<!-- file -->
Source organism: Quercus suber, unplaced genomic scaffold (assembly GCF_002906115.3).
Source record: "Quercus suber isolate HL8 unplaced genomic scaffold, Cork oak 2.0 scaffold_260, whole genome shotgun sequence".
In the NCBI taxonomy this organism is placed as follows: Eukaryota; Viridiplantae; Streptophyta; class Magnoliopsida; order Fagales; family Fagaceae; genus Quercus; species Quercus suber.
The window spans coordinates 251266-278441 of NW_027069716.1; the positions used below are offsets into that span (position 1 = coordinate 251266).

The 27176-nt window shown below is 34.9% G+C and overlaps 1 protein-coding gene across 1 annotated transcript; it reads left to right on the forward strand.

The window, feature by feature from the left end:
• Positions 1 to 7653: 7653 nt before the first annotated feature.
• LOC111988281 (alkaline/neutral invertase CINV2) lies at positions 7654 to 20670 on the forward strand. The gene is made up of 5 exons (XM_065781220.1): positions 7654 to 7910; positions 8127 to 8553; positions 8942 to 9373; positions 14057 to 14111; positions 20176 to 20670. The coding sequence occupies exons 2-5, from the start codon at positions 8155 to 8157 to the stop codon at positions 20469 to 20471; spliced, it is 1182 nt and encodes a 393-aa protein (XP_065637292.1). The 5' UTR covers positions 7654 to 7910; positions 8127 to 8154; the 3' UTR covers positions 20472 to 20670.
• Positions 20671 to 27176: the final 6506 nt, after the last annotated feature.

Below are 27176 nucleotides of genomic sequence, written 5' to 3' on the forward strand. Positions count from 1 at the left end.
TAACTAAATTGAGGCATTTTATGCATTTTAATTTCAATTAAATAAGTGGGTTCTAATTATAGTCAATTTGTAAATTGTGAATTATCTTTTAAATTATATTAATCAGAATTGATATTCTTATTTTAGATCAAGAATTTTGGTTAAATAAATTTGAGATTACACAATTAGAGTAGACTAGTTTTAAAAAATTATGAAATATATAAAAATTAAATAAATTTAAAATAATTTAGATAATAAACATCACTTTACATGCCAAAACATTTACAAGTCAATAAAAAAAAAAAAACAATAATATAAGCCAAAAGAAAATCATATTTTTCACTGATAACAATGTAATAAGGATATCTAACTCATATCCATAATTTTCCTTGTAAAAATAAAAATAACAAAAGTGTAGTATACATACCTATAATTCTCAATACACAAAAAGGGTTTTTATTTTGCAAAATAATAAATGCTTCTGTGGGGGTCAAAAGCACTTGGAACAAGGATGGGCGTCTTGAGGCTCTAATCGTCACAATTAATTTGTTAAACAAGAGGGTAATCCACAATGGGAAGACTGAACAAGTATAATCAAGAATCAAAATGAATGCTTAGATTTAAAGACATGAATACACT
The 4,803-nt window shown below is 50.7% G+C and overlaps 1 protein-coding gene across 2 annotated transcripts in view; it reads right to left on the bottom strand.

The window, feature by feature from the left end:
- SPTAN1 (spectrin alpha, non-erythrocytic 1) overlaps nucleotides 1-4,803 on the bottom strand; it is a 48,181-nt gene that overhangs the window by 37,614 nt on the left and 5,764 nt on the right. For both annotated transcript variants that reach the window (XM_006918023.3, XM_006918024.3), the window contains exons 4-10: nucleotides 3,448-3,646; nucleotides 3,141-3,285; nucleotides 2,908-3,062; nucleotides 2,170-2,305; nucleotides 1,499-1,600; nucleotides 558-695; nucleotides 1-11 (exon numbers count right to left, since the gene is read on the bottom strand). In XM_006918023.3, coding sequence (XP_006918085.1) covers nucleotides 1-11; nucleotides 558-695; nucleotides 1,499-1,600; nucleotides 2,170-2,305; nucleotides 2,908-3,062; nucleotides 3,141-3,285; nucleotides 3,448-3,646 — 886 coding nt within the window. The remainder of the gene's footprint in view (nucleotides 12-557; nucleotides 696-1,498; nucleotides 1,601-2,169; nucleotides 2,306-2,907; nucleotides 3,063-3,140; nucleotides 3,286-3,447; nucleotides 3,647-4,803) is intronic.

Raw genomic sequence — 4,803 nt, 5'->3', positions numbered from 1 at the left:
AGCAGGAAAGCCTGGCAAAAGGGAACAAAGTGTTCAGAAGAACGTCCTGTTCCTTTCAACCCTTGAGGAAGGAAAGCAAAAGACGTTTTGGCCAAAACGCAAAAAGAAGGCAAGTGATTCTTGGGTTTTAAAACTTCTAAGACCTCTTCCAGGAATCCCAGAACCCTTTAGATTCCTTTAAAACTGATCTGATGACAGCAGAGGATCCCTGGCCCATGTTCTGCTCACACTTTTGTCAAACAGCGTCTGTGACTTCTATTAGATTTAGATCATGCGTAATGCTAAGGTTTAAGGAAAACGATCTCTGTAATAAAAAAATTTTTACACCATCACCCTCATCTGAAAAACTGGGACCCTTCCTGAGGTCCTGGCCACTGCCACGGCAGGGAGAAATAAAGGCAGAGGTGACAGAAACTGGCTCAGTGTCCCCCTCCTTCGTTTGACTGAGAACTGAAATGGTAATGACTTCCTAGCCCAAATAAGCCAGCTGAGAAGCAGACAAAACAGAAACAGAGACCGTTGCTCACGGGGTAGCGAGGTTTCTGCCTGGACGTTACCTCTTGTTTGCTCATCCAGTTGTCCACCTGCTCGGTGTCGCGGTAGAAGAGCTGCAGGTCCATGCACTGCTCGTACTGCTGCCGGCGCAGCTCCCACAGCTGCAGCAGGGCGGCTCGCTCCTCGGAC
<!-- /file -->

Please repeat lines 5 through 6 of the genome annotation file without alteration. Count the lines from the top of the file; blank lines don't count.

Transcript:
The 27176-nt window shown below is 34.9% G+C and overlaps 1 protein-coding gene across 1 annotated transcript; it reads left to right on the forward strand.

The window, feature by feature from the left end: